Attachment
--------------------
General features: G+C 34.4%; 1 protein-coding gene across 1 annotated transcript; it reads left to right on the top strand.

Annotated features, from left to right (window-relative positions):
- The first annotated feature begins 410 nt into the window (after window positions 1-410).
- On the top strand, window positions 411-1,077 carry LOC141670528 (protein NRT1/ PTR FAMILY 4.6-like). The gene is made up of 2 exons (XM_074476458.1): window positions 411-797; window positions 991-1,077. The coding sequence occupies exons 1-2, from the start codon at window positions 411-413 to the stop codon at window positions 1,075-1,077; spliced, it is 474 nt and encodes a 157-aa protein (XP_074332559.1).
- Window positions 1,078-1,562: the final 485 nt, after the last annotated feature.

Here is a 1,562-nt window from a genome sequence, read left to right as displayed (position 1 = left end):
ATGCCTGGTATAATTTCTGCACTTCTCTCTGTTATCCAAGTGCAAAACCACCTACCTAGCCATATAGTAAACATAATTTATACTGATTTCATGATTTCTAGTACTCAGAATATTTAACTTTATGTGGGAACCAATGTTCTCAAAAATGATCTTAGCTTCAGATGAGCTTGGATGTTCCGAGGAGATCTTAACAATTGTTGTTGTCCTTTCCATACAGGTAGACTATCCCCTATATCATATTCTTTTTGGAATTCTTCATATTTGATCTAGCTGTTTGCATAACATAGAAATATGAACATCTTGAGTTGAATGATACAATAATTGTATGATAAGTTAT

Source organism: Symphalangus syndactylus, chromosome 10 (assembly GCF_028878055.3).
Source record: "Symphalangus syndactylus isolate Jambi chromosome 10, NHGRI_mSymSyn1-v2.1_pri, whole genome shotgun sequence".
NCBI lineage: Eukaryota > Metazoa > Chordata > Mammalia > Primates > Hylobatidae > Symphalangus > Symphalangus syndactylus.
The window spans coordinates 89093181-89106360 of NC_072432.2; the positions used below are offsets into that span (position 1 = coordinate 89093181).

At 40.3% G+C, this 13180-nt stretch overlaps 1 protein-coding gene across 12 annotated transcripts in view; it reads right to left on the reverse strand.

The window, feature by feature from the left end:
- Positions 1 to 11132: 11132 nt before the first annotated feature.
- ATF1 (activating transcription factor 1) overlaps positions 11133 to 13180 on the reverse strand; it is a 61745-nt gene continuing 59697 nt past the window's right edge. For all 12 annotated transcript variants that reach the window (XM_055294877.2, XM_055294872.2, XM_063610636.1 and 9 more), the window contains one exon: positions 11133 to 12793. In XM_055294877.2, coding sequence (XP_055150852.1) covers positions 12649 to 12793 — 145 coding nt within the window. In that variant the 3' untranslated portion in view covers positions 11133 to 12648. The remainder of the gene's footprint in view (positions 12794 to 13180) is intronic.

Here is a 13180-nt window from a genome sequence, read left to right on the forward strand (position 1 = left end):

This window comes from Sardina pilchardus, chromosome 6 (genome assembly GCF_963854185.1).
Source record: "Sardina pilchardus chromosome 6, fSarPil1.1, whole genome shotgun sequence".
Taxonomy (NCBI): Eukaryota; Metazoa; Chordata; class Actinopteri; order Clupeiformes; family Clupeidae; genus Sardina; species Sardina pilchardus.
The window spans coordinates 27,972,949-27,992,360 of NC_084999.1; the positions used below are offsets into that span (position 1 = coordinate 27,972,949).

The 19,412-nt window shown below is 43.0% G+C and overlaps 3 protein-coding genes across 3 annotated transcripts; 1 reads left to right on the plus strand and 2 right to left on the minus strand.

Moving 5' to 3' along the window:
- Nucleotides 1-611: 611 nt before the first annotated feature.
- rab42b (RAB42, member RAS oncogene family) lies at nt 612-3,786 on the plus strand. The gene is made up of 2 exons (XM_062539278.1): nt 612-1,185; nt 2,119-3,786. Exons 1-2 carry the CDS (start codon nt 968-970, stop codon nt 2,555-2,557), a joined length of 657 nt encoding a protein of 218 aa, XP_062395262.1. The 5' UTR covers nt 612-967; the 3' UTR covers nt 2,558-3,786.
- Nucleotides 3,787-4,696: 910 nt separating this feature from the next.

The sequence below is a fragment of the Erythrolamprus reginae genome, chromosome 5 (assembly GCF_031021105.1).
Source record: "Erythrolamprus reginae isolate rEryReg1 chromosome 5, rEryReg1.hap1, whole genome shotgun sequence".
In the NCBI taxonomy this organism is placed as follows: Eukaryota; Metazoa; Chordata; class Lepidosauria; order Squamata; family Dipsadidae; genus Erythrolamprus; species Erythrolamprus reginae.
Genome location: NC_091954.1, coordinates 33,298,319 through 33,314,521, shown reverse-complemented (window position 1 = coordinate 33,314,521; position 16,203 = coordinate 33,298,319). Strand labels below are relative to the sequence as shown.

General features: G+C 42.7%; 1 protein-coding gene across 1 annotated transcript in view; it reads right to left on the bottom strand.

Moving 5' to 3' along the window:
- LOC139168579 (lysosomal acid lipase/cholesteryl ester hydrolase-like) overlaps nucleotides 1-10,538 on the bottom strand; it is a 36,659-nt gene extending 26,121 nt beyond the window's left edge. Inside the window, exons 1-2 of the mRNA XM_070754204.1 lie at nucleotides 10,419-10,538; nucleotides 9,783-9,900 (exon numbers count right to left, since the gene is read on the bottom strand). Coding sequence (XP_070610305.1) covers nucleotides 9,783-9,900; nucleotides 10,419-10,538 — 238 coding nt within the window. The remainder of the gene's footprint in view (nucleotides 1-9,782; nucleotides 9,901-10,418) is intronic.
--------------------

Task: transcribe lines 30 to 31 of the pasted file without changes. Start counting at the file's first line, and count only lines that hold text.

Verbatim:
General features: G+C 42.7%; 1 protein-coding gene across 1 annotated transcript in view; it reads right to left on the bottom strand.

Moving 5' to 3' along the window: